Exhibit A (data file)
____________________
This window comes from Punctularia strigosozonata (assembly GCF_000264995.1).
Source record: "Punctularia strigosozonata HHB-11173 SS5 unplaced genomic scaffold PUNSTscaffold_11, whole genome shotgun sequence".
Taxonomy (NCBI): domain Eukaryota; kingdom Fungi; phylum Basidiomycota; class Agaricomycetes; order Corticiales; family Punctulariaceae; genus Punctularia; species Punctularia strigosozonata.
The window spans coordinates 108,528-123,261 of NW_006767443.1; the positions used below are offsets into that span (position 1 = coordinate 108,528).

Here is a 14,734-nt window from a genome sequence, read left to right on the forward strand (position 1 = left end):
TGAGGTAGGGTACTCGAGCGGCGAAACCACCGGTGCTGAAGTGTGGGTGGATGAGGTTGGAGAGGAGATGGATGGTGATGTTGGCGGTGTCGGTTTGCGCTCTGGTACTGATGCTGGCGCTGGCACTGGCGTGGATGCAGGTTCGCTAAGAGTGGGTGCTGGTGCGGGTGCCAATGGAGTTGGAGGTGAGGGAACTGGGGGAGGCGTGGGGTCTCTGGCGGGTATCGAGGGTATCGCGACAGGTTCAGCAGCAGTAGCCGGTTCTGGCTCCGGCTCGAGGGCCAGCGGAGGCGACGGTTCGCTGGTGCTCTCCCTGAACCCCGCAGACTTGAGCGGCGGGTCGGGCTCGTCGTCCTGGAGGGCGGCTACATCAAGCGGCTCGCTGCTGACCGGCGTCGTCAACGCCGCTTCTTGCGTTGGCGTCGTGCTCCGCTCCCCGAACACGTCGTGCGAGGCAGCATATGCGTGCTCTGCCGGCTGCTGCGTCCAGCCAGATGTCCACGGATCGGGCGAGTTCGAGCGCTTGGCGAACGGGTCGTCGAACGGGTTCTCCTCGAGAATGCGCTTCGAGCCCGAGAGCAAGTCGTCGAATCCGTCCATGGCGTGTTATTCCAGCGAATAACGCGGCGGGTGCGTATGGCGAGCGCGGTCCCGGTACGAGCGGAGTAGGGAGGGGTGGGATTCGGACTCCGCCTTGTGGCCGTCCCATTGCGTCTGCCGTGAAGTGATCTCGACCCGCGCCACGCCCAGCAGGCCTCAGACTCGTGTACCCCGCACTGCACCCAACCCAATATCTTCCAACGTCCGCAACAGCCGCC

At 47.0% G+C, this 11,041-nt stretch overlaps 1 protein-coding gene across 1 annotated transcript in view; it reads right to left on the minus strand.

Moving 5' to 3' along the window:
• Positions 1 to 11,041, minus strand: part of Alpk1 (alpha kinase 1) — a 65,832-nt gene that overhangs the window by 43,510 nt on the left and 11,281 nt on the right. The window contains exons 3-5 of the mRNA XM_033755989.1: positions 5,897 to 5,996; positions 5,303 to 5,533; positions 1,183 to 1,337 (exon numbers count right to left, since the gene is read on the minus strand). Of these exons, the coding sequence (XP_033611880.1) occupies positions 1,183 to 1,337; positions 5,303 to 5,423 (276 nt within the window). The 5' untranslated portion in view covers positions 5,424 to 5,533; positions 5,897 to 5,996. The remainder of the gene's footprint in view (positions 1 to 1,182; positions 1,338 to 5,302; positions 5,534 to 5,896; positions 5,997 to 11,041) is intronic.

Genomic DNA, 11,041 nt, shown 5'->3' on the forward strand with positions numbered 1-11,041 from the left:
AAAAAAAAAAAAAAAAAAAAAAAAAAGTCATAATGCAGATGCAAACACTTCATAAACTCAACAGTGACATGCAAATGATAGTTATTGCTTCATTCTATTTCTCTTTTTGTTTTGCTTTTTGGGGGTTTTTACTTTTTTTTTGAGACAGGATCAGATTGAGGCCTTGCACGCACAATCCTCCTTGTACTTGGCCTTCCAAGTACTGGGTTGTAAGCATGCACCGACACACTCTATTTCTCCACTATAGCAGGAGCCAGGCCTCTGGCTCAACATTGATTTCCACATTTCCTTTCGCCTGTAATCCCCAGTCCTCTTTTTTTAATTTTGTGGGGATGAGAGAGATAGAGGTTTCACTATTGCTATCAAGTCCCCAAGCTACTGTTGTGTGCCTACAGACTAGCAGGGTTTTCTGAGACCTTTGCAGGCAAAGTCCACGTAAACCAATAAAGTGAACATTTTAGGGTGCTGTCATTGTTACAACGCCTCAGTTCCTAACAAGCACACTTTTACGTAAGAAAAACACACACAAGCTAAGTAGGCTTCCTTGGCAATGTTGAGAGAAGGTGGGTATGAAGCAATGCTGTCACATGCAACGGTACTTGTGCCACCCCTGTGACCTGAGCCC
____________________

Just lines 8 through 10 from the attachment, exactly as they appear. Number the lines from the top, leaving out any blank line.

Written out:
Moving 5' to 3' along the window:
• Positions 1 to 11,041, minus strand: part of Alpk1 (alpha kinase 1) — a 65,832-nt gene that overhangs the window by 43,510 nt on the left and 11,281 nt on the right. The window contains exons 3-5 of the mRNA XM_033755989.1: positions 5,897 to 5,996; positions 5,303 to 5,533; positions 1,183 to 1,337 (exon numbers count right to left, since the gene is read on the minus strand). Of these exons, the coding sequence (XP_033611880.1) occupies positions 1,183 to 1,337; positions 5,303 to 5,423 (276 nt within the window). The 5' untranslated portion in view covers positions 5,424 to 5,533; positions 5,897 to 5,996. The remainder of the gene's footprint in view (positions 1 to 1,182; positions 1,338 to 5,302; positions 5,534 to 5,896; positions 5,997 to 11,041) is intronic.

Genomic DNA, 11,041 nt, shown 5'->3' on the forward strand with positions numbered 1-11,041 from the left: